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Effect of dry period length on reproduction during the subsequent lactation
- Watters, R.D., Wiltbank, M.C., Guenther, J.N., Brickner, A.E., Rastani, R.R., Fricke, P.M., Grummer, R.R.
- Journal of dairy science 2009 v.92 no.7 pp. 3081-3090
- dry period, lactation, Holstein, animal age, dairy cows, energy intake, diet, cow feeding, ovulation, anovulation, pregnancy rate, female fertility, dairy herd management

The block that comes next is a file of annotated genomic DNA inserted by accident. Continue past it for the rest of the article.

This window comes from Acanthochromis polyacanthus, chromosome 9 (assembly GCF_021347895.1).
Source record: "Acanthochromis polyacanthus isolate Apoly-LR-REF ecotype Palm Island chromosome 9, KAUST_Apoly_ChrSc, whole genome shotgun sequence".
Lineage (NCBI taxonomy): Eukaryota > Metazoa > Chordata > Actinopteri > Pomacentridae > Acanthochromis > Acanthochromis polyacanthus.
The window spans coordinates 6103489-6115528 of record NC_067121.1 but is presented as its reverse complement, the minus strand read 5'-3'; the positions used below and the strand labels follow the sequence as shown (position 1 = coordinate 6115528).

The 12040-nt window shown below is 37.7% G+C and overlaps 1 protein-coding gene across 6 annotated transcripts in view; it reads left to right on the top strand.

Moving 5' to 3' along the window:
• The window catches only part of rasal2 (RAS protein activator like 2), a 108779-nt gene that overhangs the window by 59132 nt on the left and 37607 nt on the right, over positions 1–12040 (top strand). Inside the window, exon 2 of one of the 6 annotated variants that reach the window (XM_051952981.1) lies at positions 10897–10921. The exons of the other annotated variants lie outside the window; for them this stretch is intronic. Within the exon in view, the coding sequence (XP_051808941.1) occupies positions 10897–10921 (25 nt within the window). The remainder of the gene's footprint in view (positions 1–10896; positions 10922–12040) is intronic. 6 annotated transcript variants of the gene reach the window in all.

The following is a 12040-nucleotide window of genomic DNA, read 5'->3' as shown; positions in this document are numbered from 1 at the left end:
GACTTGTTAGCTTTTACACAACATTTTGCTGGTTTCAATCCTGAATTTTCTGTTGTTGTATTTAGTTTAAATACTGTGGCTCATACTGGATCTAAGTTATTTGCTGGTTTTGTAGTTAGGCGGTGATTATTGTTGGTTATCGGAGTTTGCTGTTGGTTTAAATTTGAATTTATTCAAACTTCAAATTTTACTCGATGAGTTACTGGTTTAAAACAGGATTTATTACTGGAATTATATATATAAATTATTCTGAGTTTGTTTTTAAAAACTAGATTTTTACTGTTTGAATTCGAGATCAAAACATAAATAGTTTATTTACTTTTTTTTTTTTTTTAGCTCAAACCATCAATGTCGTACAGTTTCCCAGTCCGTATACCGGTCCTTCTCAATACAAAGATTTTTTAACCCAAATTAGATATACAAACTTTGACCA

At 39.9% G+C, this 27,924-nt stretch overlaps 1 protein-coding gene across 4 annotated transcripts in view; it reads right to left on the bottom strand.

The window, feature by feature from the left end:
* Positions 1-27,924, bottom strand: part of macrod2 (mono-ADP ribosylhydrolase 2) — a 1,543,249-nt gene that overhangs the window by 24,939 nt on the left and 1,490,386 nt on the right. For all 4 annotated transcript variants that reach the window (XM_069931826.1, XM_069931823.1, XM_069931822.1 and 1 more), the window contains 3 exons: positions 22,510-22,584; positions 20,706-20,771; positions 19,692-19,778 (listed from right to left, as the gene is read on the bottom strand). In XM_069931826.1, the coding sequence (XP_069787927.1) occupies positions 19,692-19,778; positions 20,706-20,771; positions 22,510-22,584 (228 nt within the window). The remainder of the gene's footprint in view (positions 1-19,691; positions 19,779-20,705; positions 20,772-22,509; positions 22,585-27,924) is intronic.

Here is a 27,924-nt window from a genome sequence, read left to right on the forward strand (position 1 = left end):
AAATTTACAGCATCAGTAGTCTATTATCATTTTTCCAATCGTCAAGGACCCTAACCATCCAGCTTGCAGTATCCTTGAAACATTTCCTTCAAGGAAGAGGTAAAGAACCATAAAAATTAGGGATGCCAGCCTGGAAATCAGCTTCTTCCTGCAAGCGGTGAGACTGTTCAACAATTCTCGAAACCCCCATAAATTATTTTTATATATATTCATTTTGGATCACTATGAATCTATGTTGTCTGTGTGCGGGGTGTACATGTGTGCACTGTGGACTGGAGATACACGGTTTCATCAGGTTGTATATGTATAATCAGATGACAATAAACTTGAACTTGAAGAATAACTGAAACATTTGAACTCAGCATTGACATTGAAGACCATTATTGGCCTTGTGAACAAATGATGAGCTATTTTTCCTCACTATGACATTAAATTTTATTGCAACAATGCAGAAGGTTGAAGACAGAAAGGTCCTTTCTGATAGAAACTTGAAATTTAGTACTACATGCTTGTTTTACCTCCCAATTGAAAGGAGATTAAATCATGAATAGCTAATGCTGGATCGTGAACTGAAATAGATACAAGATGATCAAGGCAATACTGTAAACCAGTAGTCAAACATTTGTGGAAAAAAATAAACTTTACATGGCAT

- Days dry may influence reproductive measures such as days to first postpartum ovulation, days open, and pregnancy per artificial insemination (AI). Holstein cows (n = 781) from an approximately 3,000-cow commercial dairy operation were randomly assigned to 1 of 2 treatments with different targeted dry period (DP) lengths. Treatments were 1) a traditional DP of 55 d (T) or 2) a shortened DP of 34 d (S). All dry cows on T were fed a low-energy diet until 35 d before expected calving, and then at 34 d before expected calving, cows on T and S were fed a moderate energy diet until parturition. After parturition, all cows consumed the same diets that included a postcalving diet followed by a lactation diet. Actual days dry for each treatment were close to expected values, 34 and 56 d for S and T, respectively. Median days until first postpartum ovulation occurred sooner for S compared with T (35 vs. 43 d). The percentage of cows that were classified anovular by 70 d in milk (DIM) was more than 2-fold greater for cows on T than S (18 vs. 8%). Cows received AI after standing estrus starting at d 45, and the percentage of cows pregnant at 70 DIM tended to be greater for S than T; younger cows were similar (20.2 vs. 18.8%), but there was a difference between S and T in older cows (20.3 vs. 10.6%). Similarly, median days open tended to be fewer for cows on S than T. At 300 DIM, 85% of cows in both treatments were pregnant. Combining data from first and second service, pregnancies per AI were greater in older cows on S than T (32 vs. 24%). Thus, shortening the DP appeared to increase reproductive efficiency in older cows by shortening time to first ovulation, reducing numbers of anovular cows, and improving fertility. Future studies at more locations with varying reproductive management strategies are needed to confirm and provide the mechanistic basis for these results.